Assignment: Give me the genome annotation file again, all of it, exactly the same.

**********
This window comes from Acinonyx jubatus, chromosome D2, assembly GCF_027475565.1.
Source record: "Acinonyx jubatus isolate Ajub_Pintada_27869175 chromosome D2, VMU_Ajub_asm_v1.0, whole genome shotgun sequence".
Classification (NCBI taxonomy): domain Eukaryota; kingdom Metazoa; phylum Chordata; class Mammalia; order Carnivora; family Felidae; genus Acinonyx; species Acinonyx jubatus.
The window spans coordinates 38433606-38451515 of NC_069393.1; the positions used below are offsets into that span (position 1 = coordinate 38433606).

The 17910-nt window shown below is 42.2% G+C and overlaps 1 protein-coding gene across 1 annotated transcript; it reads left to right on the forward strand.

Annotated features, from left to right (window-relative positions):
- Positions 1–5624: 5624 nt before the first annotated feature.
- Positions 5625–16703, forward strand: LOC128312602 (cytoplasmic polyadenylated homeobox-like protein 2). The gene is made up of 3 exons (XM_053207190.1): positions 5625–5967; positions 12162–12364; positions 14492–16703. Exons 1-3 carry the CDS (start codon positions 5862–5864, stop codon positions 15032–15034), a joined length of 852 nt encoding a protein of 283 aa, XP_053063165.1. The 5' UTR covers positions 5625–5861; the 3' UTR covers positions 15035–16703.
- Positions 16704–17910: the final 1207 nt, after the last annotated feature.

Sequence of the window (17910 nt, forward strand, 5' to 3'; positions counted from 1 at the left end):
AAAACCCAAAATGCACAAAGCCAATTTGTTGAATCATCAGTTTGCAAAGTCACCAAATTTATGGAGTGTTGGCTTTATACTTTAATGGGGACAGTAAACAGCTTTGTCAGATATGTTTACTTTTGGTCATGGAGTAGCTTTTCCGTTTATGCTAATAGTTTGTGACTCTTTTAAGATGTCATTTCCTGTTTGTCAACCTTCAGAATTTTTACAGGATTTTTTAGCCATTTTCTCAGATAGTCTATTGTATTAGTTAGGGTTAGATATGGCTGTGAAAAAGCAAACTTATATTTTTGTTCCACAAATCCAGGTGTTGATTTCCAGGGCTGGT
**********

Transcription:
This window comes from Acinonyx jubatus, chromosome D2, assembly GCF_027475565.1.
Source record: "Acinonyx jubatus isolate Ajub_Pintada_27869175 chromosome D2, VMU_Ajub_asm_v1.0, whole genome shotgun sequence".
Classification (NCBI taxonomy): domain Eukaryota; kingdom Metazoa; phylum Chordata; class Mammalia; order Carnivora; family Felidae; genus Acinonyx; species Acinonyx jubatus.
The window spans coordinates 38433606-38451515 of NC_069393.1; the positions used below are offsets into that span (position 1 = coordinate 38433606).

The 17910-nt window shown below is 42.2% G+C and overlaps 1 protein-coding gene across 1 annotated transcript; it reads left to right on the forward strand.

Annotated features, from left to right (window-relative positions):
- Positions 1–5624: 5624 nt before the first annotated feature.
- Positions 5625–16703, forward strand: LOC128312602 (cytoplasmic polyadenylated homeobox-like protein 2). The gene is made up of 3 exons (XM_053207190.1): positions 5625–5967; positions 12162–12364; positions 14492–16703. Exons 1-3 carry the CDS (start codon positions 5862–5864, stop codon positions 15032–15034), a joined length of 852 nt encoding a protein of 283 aa, XP_053063165.1. The 5' UTR covers positions 5625–5861; the 3' UTR covers positions 15035–16703.
- Positions 16704–17910: the final 1207 nt, after the last annotated feature.

Sequence of the window (17910 nt, forward strand, 5' to 3'; positions counted from 1 at the left end):
AAAACCCAAAATGCACAAAGCCAATTTGTTGAATCATCAGTTTGCAAAGTCACCAAATTTATGGAGTGTTGGCTTTATACTTTAATGGGGACAGTAAACAGCTTTGTCAGATATGTTTACTTTTGGTCATGGAGTAGCTTTTCCGTTTATGCTAATAGTTTGTGACTCTTTTAAGATGTCATTTCCTGTTTGTCAACCTTCAGAATTTTTACAGGATTTTTTAGCCATTTTCTCAGATAGTCTATTGTATTAGTTAGGGTTAGATATGGCTGTGAAAAAGCAAACTTATATTTTTGTTCCACAAATCCAGGTGTTGATTTCCAGGGCTGGT